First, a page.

8 9.3.3 Rudder Performance It is a common misconception that the rudder turns a ship. In fact, the rudder is analogous to the flaps on an aircraft wing. The rudder causes the ship to orientate itself at an angle of attack to its forward motion. It is the hydrodynamics of the flow past the ship that causes it to turn. Figure 9.4 shows the stages of a ship turn. Figure 9.4 The Stages of a Ship s Turn The ship will continue to turn until the rudder angle is removed Rudder Stall You will probably have noticed that a typical ship s rudder is limited to a range of angles from about ± 35 degrees. This is because at greater angles than these the rudder is likely to stall. Figure 9.5 from Gilmer & Johnson shows the development of stall as rudder angle increases. At small angles, rudder lift is created due to the difference in flow rate across the port and starboard sides of the rudder. However, as rudder angle increases, the amount of flow separation increases until a full stall occurs at 45 degrees. 9-7

9 Figure 9.5 Rudder Flow Patterns at Increasing Rudder Angle The amount of lift achieved by the rudder reduces significantly after a stall and is matched by a rapid increase in drag. Consequently, rudder angle is limited to values less than the stall angle. Figure 9.6 shows how rudder lift alters with rudder angle. Figure 9.6 How Lift Alters with Rudder Angle 9-8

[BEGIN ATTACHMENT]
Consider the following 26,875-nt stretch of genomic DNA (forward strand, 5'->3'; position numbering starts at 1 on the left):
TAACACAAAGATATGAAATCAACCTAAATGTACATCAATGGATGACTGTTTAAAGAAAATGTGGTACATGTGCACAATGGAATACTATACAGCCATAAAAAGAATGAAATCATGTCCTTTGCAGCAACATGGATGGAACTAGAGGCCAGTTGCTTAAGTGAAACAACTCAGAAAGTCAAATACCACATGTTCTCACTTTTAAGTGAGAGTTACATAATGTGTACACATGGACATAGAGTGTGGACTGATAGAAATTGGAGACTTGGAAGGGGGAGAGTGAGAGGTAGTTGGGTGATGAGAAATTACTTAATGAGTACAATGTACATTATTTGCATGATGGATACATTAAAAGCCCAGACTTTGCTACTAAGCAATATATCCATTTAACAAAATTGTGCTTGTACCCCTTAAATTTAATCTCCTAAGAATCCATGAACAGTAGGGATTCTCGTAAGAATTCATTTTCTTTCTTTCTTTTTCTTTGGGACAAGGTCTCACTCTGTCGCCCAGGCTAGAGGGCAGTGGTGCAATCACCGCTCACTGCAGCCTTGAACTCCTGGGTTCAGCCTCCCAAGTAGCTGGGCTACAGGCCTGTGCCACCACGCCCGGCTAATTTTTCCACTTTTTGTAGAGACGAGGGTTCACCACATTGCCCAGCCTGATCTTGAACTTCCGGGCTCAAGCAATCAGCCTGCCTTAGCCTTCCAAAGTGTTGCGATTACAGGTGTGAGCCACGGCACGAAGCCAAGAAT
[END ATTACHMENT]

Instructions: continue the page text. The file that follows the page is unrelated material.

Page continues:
10 9.4 Slow Speed Maneuverability As mentioned previously, it is at slow speeds when ships need to be the most maneuverable. Unfortunately, at slow speeds the rudder is limited in its effectiveness due to the lack of flow across its surfaces. However, there are several things that can be done to improve the situation Rudder Position To improve the low flow rate experienced by the rudder at slow speeds, the rudder is often positioned directly behind the propeller. In this position, the thrust from the propeller acts directly upon the control surface. A skilled helmsman can then combine the throttle control and rudder angle to vector thrust laterally and so create a larger turning moment Twin Propellers The presence of 2 propellers working in unison can significantly improve slow speed maneuverability. By putting one prop in reverse and the other forward, very large turning moments can be created with hardly any forward motion Lateral Thrusters Lateral thrusters (or bow thrusters as they are usually positioned at the bow) consist of a tube running athwart ships inside of which is a propeller. They are usually electrically driven. With a simple control from the bridge, the helmsman can create a significant turning moment in either direction. Figure 9.7 shows a photograph of 2 lateral thrusters positioned in the bulbous bow of a ship. The photo is reproduced from Introduction to Naval Architecture by Gilmer and Johnson Rotational Thrusters Figure 9.7 Lateral Thrusters in the Bow of a Ship These provide the ultimate configuration for slow speed maneuverability. Rotational thrusters appearance and operation resembles an outboard motor. They consist of pods that can be lowered from within the ship hull. Once deployed, the thruster can be rotated through 360 degrees allowing thrust to be directed at any angle. Figure 9.8 shows a typical ro-thruster design produced by Kværner Masa-Azipod of Finland. 9-9